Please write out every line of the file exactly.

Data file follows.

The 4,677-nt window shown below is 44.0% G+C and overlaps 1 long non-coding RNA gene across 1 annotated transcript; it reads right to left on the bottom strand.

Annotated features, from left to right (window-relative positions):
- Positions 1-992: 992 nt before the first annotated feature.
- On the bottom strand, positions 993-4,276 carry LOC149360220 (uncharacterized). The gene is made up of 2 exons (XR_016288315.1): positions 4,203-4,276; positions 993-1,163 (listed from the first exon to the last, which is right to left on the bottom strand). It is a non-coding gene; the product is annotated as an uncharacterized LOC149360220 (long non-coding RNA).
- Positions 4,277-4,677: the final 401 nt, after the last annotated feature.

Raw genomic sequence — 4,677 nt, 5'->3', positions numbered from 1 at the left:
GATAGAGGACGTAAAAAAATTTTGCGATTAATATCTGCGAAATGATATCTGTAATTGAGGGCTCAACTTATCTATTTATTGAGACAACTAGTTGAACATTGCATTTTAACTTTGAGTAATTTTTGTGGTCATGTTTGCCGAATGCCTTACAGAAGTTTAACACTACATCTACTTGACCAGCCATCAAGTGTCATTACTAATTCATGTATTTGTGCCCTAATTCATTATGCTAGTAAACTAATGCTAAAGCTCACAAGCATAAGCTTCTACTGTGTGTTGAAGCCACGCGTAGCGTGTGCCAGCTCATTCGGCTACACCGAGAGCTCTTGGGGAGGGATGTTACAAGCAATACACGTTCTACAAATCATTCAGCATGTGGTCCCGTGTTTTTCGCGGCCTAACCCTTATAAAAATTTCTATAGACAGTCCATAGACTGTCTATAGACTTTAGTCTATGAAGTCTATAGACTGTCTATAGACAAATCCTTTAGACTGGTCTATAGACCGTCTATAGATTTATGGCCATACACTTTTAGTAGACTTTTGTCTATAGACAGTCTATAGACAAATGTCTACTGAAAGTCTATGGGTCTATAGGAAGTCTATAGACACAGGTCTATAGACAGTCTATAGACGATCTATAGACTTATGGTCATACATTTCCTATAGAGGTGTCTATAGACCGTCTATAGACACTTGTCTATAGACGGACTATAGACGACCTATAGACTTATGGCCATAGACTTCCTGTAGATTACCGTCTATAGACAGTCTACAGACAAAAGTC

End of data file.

The 4,677-nt window shown below is 44.0% G+C and overlaps 1 long non-coding RNA gene across 1 annotated transcript; it reads right to left on the bottom strand.

Annotated features, from left to right (window-relative positions):
- Positions 1-992: 992 nt before the first annotated feature.
- On the bottom strand, positions 993-4,276 carry LOC149360220 (uncharacterized). The gene is made up of 2 exons (XR_016288315.1): positions 4,203-4,276; positions 993-1,163 (listed from the first exon to the last, which is right to left on the bottom strand). It is a non-coding gene; the product is annotated as an uncharacterized LOC149360220 (long non-coding RNA).
- Positions 4,277-4,677: the final 401 nt, after the last annotated feature.

Raw genomic sequence — 4,677 nt, 5'->3', positions numbered from 1 at the left:
GATAGAGGACGTAAAAAAATTTTGCGATTAATATCTGCGAAATGATATCTGTAATTGAGGGCTCAACTTATCTATTTATTGAGACAACTAGTTGAACATTGCATTTTAACTTTGAGTAATTTTTGTGGTCATGTTTGCCGAATGCCTTACAGAAGTTTAACACTACATCTACTTGACCAGCCATCAAGTGTCATTACTAATTCATGTATTTGTGCCCTAATTCATTATGCTAGTAAACTAATGCTAAAGCTCACAAGCATAAGCTTCTACTGTGTGTTGAAGCCACGCGTAGCGTGTGCCAGCTCATTCGGCTACACCGAGAGCTCTTGGGGAGGGATGTTACAAGCAATACACGTTCTACAAATCATTCAGCATGTGGTCCCGTGTTTTTCGCGGCCTAACCCTTATAAAAATTTCTATAGACAGTCCATAGACTGTCTATAGACTTTAGTCTATGAAGTCTATAGACTGTCTATAGACAAATCCTTTAGACTGGTCTATAGACCGTCTATAGATTTATGGCCATACACTTTTAGTAGACTTTTGTCTATAGACAGTCTATAGACAAATGTCTACTGAAAGTCTATGGGTCTATAGGAAGTCTATAGACACAGGTCTATAGACAGTCTATAGACGATCTATAGACTTATGGTCATACATTTCCTATAGAGGTGTCTATAGACCGTCTATAGACACTTGTCTATAGACGGACTATAGACGACCTATAGACTTATGGCCATAGACTTCCTGTAGATTACCGTCTATAGACAGTCTACAGACAAAAGTC